Soon it will be back to rain.

 

 

Compounding Frost

We have had three days of heavy frost, without an intervening full thaw.

The frost-on-frost makes the lawn look like we’ve had a light snow.

However, instead of snow, the white is caused by millions of tiny ice crystals grown directly on the plant material. Crystals 1/4 inch long are common. Certain grasses seem to be especially good seed material for the ice crystals.

Plants that are aren’t quite as good a foundation material make for more interesting structures, since the frost can grow well on part but not all.

I especially like how the frost looks on the sword ferns.

The patterning is also more visible in slightly more sheltered areas. This dead comfrey leaf shows the wonderful variability of frost growth.

We’re expecting one more frosty morning tomorrow. With each subsequent night the frost gets bigger, but some of the definition is lost. Pretty soon we’ll be lost under a forest of ice crystals!

Heavy Frost

We had a very mild autumn, but last time we got our first truly hard frost. It went down to 27F last night, and the humidity was high enough for some fairly spectacular frost this morning.

Frosty lupin
Frosty lupin
Frosty chard
Frosty chard
Frosty stone, with the angles of the stone defined by needle-like ice crystals.
Frosty stone: I think that because it was a smaller stone, slightly elevated from the wall, it became a good cold surface for growing frost.

In addition to the lovely gallery of Jack Frost’s work in the garden, there was a special treat close to the road: a frost flower. These are formed of fine tendrils of ice extruded from dead/rotten sticks when conditions are just right. It requires the perfect combination of temperature, moisture content, and pores in the wood.

This isn’t an especially spectacular example in terms of form, but the hair-like crystals were close to an inch long.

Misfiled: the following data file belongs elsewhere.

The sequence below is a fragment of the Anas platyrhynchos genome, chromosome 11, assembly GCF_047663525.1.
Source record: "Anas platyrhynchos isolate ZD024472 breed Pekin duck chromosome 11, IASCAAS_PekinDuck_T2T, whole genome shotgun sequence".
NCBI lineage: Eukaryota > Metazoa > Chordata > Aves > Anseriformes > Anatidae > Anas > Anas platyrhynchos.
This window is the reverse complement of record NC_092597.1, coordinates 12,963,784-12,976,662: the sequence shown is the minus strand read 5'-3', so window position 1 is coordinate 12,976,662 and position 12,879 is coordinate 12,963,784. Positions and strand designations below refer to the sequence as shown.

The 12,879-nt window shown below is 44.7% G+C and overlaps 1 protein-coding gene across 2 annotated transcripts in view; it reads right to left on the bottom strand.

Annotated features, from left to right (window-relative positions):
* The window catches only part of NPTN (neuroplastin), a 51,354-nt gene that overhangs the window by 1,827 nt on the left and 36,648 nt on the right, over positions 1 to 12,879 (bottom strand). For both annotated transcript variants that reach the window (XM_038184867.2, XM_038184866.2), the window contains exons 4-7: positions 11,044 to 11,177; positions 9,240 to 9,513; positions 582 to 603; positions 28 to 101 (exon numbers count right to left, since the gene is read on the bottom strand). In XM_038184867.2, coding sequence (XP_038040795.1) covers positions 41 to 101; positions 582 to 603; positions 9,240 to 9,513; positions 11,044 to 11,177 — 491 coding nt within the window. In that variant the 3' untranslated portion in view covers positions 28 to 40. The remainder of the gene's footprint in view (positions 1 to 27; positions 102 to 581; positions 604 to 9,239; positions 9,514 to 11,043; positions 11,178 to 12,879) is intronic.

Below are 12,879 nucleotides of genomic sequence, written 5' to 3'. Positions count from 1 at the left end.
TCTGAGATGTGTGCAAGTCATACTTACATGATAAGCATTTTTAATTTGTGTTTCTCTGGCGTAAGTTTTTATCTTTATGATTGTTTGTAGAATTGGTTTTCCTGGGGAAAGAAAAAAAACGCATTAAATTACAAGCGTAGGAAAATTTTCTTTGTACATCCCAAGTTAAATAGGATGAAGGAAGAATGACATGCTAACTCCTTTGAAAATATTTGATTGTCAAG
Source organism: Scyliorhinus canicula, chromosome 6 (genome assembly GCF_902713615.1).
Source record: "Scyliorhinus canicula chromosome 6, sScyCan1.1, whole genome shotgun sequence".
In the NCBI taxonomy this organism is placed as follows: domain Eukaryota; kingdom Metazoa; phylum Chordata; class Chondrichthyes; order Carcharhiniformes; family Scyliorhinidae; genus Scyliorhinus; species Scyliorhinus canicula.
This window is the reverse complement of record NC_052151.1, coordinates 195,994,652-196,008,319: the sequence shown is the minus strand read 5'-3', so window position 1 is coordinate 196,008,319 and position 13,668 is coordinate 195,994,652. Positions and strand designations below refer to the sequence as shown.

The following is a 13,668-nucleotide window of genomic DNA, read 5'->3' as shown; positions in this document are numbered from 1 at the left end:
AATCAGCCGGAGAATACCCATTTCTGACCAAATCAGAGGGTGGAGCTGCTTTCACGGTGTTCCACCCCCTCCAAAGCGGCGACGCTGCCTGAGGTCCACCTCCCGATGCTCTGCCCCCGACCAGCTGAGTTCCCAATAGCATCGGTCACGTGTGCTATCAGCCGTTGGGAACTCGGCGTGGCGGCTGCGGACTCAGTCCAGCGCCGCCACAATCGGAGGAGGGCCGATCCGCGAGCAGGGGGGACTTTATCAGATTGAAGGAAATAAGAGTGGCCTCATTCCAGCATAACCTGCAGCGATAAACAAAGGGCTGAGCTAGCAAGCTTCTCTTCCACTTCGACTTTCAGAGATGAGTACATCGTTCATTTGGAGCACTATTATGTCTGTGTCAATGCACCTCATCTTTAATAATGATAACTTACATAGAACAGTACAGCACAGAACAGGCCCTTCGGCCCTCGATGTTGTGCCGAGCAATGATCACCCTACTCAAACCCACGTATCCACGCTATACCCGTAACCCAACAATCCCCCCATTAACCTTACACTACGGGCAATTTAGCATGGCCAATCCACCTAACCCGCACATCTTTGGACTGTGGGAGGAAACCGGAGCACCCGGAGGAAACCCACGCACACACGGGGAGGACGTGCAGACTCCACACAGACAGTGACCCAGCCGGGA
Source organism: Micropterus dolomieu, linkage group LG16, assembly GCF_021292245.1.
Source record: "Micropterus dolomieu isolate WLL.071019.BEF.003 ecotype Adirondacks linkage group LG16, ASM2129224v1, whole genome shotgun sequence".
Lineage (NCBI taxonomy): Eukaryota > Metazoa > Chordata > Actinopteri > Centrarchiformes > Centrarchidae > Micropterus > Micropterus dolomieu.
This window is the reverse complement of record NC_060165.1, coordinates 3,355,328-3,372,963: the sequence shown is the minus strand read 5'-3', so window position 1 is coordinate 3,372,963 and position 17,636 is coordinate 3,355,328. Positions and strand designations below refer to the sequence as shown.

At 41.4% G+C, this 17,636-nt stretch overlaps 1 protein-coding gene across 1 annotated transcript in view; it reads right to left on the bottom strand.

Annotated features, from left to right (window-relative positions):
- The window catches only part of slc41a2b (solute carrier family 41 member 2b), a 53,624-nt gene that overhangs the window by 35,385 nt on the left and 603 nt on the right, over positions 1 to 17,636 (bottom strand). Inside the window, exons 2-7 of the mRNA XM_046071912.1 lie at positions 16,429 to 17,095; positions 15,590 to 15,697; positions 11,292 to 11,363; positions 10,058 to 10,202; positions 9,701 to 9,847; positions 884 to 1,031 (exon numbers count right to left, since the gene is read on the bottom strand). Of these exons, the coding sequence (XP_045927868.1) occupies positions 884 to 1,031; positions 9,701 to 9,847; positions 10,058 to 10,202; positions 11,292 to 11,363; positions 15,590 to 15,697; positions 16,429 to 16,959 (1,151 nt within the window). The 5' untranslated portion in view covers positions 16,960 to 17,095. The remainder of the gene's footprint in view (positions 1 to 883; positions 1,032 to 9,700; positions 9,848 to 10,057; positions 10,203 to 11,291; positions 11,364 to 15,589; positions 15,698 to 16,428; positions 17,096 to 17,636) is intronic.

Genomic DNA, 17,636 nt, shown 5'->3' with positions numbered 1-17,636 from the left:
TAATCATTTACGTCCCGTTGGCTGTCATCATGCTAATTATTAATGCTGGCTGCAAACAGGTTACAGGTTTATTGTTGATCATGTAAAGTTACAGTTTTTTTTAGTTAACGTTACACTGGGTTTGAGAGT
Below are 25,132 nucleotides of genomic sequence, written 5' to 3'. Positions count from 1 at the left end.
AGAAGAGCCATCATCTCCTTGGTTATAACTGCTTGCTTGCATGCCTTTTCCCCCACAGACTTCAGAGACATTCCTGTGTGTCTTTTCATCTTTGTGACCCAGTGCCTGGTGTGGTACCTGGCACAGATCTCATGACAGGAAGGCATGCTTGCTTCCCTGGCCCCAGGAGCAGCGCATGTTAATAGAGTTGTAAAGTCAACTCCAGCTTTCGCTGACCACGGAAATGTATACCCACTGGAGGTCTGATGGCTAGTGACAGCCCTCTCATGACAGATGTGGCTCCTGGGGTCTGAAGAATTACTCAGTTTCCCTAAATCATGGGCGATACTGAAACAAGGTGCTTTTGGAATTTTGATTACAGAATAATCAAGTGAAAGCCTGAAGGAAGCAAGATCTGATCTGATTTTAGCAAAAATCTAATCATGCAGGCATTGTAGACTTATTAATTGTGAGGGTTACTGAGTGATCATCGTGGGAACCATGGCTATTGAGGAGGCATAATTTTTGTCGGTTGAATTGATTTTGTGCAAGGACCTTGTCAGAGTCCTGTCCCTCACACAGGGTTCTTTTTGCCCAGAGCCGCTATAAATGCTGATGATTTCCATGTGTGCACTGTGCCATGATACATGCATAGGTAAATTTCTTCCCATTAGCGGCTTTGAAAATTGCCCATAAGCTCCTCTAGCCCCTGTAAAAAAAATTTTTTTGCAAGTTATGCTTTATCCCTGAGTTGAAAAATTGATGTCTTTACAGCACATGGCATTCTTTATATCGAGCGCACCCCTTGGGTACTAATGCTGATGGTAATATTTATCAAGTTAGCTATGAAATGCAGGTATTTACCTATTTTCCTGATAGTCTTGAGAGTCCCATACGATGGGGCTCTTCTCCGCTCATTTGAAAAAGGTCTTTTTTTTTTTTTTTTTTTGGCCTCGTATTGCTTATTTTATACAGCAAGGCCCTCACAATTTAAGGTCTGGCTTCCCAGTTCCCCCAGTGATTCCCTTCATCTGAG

Frost flower
Frost flower

Frost flowers can be very beautiful. This is one we saw near the Elwha River almost four years ago. It was one of more than a dozen frost flowers we saw at that location, and the most picturesque. It was the first time we had ever seen them, and the conditions at the old campsite must have been perfect to have so many in one spot.

Symmetrical frost flower (actually looks flower-like)
Frost flower taken 1/3/2015 near the Elwha River

Out and About

This weekend was a bit of a bustle.

I had a friend’s holiday open house on Saturday — in Black Diamond, almost three hours away! — so I combined that with a work visit to SeaTac and a visit to Mom and Dad.

Living out here has required some adjustments. To avoid missing out, I have to commit to doing things in spite of the drive; to avoid killing myself, I have to be sensible about minimizing trips.

It worked out well. I had a nice little visit with Mom and Dad, including a nice walk down to Titlow Park before heading to the open house on Saturday.

Cormorants at Titlow Beach

Here, cormorants hang out their wings to dry. Unlike most shore birds, they don’t have oil to keep their feathers dry.

Old Man in the Mist

It was a very misty day here, which really set the Old Man off nicely.

The “Old Man” is a plum tree that faces our house. We think he is probably almost as old as the house, so likely going on 100.

He is wonderfully gnarled and covered with lichen, and in August he bears lovely little golden plums.

Persistence

The garden has mostly lapsed into its winter slumber. The final holdout is humble borage, beloved of bees and hummingbirds.

November Borage

Borage is not flashy. Its flowers are unusual, but you have to look closely to appreciate them. However, they start blooming in April here, and I fully expect a few of these hardy plants to be blooming at the start of December.

Given the importance of persistence in both writing and life in general, I aspire to be not like the lovely lilies or roses, but like the borage.

A little odd, but giving sustenance in lean times, and enduring until the very snows.